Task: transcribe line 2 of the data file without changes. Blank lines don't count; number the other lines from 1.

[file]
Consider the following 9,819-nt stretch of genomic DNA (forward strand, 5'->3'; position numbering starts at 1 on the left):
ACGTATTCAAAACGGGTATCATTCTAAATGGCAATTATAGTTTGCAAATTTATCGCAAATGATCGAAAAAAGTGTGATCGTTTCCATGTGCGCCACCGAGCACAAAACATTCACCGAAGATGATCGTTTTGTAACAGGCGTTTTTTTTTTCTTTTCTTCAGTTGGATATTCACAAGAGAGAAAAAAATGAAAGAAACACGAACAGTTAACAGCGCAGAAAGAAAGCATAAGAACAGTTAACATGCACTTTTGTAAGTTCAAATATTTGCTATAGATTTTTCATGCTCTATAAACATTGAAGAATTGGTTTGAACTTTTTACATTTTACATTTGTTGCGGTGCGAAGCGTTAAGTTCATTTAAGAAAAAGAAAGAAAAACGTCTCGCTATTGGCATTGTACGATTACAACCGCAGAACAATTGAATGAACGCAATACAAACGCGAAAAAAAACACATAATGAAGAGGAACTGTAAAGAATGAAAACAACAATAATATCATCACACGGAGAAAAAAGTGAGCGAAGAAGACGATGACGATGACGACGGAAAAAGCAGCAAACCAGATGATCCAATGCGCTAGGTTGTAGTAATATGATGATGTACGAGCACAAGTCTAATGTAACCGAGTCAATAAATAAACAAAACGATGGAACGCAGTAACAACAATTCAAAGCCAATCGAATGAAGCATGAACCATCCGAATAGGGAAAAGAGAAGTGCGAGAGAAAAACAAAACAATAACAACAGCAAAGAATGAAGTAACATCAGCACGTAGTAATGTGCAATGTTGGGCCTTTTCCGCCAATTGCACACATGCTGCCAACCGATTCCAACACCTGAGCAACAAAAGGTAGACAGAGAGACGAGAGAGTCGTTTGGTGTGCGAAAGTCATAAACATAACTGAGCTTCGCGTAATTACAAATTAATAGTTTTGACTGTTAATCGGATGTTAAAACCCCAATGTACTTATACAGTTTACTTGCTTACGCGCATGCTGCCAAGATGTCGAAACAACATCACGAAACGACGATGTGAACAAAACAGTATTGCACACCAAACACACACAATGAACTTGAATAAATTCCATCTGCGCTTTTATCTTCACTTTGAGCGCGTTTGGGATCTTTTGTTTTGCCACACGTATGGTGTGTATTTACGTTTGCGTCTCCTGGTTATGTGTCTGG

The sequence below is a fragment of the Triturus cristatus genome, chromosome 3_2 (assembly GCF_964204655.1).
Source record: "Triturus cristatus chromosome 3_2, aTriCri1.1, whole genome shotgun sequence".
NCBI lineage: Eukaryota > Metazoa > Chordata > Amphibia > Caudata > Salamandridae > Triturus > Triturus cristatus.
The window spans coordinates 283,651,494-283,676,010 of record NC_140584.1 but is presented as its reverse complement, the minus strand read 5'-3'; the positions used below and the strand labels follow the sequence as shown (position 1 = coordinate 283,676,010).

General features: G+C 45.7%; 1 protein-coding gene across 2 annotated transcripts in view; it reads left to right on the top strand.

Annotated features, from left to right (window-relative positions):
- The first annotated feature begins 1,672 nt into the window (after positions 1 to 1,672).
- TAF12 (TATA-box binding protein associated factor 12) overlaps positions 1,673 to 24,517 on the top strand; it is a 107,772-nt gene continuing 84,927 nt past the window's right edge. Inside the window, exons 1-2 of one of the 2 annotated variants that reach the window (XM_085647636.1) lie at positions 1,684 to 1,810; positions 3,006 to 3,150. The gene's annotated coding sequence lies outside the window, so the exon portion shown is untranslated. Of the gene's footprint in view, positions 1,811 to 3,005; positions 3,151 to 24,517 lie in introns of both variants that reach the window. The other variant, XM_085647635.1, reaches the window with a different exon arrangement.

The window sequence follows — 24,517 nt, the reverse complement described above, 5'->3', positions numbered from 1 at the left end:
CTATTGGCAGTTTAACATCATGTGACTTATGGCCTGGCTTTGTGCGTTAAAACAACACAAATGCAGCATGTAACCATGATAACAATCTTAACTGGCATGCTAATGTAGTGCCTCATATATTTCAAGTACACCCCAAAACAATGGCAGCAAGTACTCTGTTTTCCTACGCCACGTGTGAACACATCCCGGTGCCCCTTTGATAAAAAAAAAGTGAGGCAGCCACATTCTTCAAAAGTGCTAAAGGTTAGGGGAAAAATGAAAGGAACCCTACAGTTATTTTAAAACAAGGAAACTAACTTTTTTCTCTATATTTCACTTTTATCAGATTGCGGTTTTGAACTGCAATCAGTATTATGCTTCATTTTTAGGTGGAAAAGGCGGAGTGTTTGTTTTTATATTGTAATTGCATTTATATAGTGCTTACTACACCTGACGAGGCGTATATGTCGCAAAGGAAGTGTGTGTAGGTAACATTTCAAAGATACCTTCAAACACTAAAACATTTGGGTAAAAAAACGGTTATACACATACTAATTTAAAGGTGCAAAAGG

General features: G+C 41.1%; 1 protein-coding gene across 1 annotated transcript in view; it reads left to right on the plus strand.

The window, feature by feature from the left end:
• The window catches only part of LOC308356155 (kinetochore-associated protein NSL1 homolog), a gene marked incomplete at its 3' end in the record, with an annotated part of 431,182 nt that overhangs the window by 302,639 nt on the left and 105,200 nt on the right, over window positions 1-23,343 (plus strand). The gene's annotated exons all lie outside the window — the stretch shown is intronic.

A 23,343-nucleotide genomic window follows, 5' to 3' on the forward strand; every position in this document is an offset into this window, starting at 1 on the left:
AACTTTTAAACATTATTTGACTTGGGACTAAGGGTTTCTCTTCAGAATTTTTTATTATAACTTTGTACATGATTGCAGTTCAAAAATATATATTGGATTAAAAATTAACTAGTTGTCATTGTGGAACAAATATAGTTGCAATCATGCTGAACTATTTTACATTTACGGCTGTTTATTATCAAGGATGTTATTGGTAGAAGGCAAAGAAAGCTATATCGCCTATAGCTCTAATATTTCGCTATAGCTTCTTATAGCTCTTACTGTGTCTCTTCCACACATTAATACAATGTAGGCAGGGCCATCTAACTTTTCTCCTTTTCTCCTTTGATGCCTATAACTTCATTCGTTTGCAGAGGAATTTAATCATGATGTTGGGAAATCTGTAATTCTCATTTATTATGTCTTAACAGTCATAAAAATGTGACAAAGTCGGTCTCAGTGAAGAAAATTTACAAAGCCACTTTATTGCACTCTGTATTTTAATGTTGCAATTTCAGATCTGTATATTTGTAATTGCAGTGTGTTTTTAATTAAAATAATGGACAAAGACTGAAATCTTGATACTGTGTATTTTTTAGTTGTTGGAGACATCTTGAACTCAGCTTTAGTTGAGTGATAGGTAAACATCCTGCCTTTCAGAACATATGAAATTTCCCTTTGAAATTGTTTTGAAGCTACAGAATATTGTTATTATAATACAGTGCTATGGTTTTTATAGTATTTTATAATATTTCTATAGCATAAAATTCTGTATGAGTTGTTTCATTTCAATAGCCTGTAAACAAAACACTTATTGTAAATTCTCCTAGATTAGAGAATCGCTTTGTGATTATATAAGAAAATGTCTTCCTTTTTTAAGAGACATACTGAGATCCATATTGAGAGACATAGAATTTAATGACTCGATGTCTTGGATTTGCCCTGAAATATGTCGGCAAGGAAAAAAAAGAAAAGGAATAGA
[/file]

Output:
ACGTATTCAAAACGGGTATCATTCTAAATGGCAATTATAGTTTGCAAATTTATCGCAAATGATCGAAAAAAGTGTGATCGTTTCCATGTGCGCCACCGAGCACAAAACATTCACCGAAGATGATCGTTTTGTAACAGGCGTTTTTTTTTTCTTTTCTTCAGTTGGATATTCACAAGAGAGAAAAAAATGAAAGAAACACGAACAGTTAACAGCGCAGAAAGAAAGCATAAGAACAGTTAACATGCACTTTTGTAAGTTCAAATATTTGCTATAGATTTTTCATGCTCTATAAACATTGAAGAATTGGTTTGAACTTTTTACATTTTACATTTGTTGCGGTGCGAAGCGTTAAGTTCATTTAAGAAAAAGAAAGAAAAACGTCTCGCTATTGGCATTGTACGATTACAACCGCAGAACAATTGAATGAACGCAATACAAACGCGAAAAAAAACACATAATGAAGAGGAACTGTAAAGAATGAAAACAACAATAATATCATCACACGGAGAAAAAAGTGAGCGAAGAAGACGATGACGATGACGACGGAAAAAGCAGCAAACCAGATGATCCAATGCGCTAGGTTGTAGTAATATGATGATGTACGAGCACAAGTCTAATGTAACCGAGTCAATAAATAAACAAAACGATGGAACGCAGTAACAACAATTCAAAGCCAATCGAATGAAGCATGAACCATCCGAATAGGGAAAAGAGAAGTGCGAGAGAAAAACAAAACAATAACAACAGCAAAGAATGAAGTAACATCAGCACGTAGTAATGTGCAATGTTGGGCCTTTTCCGCCAATTGCACACATGCTGCCAACCGATTCCAACACCTGAGCAACAAAAGGTAGACAGAGAGACGAGAGAGTCGTTTGGTGTGCGAAAGTCATAAACATAACTGAGCTTCGCGTAATTACAAATTAATAGTTTTGACTGTTAATCGGATGTTAAAACCCCAATGTACTTATACAGTTTACTTGCTTACGCGCATGCTGCCAAGATGTCGAAACAACATCACGAAACGACGATGTGAACAAAACAGTATTGCACACCAAACACACACAATGAACTTGAATAAATTCCATCTGCGCTTTTATCTTCACTTTGAGCGCGTTTGGGATCTTTTGTTTTGCCACACGTATGGTGTGTATTTACGTTTGCGTCTCCTGGTTATGTGTCTGG